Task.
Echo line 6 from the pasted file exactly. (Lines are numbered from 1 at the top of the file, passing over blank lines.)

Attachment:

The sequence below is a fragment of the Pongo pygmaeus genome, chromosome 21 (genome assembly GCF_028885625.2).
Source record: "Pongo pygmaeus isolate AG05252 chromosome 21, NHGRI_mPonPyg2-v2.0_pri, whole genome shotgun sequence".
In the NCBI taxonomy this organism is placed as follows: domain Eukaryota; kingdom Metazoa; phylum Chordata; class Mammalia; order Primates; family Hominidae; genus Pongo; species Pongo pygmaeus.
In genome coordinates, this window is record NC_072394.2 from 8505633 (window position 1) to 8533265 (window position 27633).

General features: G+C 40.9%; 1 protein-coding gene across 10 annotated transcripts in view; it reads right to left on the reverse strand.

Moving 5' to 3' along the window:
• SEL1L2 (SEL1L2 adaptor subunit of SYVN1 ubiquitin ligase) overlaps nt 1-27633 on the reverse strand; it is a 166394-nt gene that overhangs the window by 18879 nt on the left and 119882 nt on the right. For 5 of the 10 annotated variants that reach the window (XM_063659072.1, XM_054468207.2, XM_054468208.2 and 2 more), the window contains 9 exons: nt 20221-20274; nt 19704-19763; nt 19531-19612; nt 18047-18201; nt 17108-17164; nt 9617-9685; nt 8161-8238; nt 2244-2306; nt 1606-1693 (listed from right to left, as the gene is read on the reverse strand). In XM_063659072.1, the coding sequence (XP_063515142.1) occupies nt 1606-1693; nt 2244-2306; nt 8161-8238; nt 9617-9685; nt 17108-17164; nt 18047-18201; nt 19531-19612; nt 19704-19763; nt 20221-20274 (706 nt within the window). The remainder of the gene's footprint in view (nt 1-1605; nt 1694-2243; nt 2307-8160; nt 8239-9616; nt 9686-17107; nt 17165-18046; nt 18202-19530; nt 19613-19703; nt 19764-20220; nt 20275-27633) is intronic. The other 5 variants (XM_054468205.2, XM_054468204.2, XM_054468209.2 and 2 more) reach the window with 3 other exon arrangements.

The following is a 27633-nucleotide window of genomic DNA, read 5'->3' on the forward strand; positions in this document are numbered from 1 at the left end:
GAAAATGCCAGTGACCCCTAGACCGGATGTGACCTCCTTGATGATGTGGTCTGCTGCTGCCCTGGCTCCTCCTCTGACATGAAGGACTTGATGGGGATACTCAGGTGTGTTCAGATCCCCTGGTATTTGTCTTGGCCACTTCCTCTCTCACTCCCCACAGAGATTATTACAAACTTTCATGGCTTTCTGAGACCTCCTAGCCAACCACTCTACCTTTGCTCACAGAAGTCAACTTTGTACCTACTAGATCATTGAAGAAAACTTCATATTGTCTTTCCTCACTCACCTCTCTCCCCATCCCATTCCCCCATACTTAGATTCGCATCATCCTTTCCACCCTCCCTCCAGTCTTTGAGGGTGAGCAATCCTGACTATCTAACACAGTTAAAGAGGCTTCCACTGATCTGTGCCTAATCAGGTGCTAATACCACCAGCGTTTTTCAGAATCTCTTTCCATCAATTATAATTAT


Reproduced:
Moving 5' to 3' along the window: